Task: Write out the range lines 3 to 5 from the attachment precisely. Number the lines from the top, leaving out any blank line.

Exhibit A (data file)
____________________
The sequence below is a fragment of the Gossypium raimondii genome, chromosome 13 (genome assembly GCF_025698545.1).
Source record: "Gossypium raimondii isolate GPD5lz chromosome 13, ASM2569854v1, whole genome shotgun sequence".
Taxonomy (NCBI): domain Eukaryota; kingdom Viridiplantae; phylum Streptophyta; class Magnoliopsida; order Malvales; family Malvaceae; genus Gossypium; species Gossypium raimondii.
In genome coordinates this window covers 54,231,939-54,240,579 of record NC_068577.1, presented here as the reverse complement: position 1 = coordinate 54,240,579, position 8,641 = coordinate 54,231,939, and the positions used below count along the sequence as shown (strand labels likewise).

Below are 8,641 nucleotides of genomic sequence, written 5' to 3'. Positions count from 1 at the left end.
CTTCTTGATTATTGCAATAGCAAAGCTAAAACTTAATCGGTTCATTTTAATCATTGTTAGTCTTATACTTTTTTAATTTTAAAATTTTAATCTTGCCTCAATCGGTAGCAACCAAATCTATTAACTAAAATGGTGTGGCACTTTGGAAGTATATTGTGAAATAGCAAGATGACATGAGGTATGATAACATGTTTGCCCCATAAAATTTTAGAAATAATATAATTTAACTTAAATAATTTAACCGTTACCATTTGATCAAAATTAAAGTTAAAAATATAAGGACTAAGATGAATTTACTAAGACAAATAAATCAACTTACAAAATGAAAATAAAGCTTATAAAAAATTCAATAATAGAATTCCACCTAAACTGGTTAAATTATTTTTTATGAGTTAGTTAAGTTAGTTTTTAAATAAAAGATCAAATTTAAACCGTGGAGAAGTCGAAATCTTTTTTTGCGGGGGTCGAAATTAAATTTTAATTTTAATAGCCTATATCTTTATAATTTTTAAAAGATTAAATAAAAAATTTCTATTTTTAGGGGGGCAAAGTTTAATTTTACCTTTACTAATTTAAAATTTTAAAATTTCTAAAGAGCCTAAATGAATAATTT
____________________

Taxonomy (NCBI): domain Eukaryota; kingdom Viridiplantae; phylum Streptophyta; class Magnoliopsida; order Malvales; family Malvaceae; genus Gossypium; species Gossypium raimondii.
In genome coordinates this window covers 54,231,939-54,240,579 of record NC_068577.1, presented here as the reverse complement: position 1 = coordinate 54,240,579, position 8,641 = coordinate 54,231,939, and the positions used below count along the sequence as shown (strand labels likewise).

Below are 8,641 nucleotides of genomic sequence, written 5' to 3'. Positions count from 1 at the left end.